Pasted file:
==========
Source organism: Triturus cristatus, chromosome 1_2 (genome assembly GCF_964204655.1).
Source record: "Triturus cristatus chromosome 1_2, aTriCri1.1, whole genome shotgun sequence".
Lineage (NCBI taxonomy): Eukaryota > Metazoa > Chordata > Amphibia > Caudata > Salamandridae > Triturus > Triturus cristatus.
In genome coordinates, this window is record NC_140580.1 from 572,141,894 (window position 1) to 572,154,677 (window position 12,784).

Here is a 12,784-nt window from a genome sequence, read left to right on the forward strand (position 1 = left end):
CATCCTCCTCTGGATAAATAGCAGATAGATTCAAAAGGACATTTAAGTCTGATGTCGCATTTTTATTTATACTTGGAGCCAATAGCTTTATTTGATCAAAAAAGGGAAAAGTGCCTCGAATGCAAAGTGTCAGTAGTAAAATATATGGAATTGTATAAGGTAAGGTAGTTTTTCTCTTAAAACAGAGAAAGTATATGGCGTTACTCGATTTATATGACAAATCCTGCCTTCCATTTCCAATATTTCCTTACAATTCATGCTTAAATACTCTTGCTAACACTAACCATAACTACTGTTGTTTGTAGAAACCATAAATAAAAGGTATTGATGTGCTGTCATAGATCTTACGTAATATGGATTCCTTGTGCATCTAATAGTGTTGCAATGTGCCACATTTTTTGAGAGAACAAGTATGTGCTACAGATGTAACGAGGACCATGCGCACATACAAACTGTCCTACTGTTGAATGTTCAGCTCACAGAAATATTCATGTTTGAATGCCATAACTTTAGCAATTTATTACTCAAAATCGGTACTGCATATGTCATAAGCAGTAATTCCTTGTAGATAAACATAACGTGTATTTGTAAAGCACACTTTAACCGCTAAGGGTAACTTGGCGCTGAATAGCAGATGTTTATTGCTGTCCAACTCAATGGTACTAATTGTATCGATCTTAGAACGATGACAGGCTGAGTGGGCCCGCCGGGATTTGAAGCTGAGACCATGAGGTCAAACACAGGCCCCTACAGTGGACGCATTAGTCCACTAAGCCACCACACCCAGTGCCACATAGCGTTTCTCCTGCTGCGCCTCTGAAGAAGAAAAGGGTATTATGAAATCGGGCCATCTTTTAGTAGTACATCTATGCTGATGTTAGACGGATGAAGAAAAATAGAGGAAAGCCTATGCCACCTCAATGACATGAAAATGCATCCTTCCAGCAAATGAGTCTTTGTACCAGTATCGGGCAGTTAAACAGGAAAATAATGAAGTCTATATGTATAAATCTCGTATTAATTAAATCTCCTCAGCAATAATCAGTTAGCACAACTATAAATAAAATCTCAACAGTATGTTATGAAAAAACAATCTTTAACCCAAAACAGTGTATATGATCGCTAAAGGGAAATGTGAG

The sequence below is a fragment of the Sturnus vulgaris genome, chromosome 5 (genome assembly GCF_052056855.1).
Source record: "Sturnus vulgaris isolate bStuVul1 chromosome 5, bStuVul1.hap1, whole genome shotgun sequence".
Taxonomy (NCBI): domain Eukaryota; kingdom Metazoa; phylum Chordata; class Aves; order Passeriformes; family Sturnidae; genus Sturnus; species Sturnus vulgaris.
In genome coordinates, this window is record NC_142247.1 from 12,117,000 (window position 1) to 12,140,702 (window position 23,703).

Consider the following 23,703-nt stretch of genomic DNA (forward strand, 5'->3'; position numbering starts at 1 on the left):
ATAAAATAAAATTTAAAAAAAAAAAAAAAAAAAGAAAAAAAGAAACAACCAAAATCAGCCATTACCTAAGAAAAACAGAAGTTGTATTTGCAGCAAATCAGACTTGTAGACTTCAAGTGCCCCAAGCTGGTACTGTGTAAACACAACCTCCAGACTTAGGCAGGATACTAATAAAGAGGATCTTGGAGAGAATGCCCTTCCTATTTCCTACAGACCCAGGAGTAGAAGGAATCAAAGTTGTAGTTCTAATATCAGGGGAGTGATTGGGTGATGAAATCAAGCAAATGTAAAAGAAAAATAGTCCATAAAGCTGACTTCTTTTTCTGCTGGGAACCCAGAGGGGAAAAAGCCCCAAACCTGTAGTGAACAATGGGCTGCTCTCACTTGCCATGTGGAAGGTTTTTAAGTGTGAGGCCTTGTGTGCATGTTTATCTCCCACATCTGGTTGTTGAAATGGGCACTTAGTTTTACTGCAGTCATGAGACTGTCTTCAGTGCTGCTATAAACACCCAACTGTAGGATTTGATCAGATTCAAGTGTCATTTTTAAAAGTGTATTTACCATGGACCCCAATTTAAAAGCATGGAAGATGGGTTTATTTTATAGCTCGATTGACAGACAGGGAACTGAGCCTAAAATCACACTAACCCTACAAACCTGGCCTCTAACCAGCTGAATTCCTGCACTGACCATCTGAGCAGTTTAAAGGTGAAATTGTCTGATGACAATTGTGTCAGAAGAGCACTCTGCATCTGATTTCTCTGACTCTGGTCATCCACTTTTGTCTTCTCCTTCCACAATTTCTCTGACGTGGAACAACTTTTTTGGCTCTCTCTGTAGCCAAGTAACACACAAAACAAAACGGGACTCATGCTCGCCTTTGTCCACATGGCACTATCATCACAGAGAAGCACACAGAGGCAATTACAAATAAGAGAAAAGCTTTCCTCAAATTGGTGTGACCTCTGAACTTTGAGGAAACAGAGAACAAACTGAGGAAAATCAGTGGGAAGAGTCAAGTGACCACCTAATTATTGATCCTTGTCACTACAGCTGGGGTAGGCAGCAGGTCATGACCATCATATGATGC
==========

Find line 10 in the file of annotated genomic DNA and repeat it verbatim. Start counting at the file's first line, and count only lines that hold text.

In genome coordinates, this window is record NC_142247.1 from 12,117,000 (window position 1) to 12,140,702 (window position 23,703).